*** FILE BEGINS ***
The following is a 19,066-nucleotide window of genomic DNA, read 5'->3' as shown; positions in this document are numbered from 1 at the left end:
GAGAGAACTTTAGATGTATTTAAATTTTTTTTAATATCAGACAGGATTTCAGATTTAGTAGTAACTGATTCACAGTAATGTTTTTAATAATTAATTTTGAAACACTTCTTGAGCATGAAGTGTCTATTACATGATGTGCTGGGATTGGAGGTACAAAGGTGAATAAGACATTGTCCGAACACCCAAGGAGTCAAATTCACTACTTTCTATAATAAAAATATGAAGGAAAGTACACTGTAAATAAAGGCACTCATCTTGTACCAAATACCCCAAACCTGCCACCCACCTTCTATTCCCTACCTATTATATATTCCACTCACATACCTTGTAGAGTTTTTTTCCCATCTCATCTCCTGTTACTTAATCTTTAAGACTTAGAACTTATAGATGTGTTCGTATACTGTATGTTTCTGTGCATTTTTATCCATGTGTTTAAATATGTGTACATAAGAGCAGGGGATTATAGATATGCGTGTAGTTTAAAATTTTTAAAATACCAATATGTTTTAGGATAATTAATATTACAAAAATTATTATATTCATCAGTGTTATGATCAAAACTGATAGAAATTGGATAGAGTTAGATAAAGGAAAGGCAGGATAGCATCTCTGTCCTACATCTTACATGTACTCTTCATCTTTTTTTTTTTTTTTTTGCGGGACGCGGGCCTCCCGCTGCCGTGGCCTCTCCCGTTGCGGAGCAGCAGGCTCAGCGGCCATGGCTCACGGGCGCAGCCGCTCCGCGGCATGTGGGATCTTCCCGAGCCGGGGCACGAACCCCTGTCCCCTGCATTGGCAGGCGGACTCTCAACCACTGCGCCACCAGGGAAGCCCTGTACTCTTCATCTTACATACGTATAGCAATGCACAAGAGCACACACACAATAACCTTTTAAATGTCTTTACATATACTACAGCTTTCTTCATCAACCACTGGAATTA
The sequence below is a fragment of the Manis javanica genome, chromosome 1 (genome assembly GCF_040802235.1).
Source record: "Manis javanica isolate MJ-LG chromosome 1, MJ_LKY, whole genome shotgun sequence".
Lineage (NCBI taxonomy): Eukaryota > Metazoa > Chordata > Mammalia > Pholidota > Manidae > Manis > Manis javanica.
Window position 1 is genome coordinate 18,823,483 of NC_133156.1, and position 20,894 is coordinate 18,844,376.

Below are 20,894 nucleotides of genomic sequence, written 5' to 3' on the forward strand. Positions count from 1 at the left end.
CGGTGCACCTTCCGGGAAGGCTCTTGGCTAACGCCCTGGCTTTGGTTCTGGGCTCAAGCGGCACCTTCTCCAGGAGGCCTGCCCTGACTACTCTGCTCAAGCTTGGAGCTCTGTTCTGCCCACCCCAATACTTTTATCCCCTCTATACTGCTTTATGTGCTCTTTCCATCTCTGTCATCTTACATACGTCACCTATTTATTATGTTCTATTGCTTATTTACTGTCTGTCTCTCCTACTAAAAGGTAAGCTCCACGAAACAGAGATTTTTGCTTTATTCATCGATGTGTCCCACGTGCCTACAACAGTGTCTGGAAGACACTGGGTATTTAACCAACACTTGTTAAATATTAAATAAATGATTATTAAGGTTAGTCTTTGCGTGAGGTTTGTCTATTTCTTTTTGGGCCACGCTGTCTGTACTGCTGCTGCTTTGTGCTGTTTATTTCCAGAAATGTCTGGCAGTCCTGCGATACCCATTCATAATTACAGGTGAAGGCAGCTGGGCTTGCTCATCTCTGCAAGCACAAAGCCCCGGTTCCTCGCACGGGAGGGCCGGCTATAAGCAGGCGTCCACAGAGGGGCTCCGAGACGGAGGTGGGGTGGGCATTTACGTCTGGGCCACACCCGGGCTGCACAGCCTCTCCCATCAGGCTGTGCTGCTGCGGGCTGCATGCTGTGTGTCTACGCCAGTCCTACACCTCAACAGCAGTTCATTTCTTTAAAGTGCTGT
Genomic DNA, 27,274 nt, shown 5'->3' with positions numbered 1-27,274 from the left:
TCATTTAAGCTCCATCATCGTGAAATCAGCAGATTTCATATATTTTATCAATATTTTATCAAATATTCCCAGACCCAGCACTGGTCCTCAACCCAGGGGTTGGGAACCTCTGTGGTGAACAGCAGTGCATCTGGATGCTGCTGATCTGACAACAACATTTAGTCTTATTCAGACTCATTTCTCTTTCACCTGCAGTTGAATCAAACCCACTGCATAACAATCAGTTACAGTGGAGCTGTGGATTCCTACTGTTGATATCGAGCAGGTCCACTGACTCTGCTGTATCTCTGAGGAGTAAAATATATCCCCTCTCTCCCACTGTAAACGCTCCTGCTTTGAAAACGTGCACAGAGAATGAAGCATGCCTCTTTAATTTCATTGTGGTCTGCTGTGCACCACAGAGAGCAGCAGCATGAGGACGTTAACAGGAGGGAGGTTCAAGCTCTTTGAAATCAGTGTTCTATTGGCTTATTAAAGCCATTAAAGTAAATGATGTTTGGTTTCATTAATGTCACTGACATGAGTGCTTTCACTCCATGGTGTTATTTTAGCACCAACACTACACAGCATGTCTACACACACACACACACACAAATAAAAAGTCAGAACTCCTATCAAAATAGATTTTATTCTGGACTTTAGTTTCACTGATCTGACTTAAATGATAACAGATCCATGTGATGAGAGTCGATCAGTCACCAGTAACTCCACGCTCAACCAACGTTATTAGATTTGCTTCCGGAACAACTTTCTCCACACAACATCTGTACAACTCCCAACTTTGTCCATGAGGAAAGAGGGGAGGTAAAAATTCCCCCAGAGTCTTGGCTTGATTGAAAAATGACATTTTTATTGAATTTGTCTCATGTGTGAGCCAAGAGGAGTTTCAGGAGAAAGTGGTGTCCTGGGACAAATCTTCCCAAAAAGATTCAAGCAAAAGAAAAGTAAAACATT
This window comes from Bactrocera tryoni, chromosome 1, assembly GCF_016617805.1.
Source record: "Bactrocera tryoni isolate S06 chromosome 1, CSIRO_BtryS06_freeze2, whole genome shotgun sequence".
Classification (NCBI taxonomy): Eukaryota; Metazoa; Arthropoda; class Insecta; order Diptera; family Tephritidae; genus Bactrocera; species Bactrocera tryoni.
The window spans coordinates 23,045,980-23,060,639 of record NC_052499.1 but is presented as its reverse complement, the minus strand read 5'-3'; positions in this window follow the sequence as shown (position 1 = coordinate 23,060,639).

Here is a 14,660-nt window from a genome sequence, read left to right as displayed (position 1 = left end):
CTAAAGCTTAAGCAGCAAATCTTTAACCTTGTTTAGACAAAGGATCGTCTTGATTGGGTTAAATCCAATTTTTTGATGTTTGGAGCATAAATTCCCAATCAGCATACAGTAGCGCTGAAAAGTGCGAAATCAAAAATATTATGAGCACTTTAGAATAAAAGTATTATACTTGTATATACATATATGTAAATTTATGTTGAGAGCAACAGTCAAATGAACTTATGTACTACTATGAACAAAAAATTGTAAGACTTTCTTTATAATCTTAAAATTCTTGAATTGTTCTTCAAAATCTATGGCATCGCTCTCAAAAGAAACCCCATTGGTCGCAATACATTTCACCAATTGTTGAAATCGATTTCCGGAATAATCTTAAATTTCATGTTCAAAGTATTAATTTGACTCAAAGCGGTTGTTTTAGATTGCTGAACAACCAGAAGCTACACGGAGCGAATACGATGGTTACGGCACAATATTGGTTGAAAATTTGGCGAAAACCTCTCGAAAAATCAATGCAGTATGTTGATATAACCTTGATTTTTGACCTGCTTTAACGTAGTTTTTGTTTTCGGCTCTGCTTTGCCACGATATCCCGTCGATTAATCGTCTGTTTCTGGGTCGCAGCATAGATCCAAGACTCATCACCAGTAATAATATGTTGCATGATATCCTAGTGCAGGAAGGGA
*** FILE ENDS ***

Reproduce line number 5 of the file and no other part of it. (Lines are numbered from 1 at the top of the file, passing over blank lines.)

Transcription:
Lineage (NCBI taxonomy): Eukaryota > Metazoa > Chordata > Mammalia > Pholidota > Manidae > Manis > Manis javanica.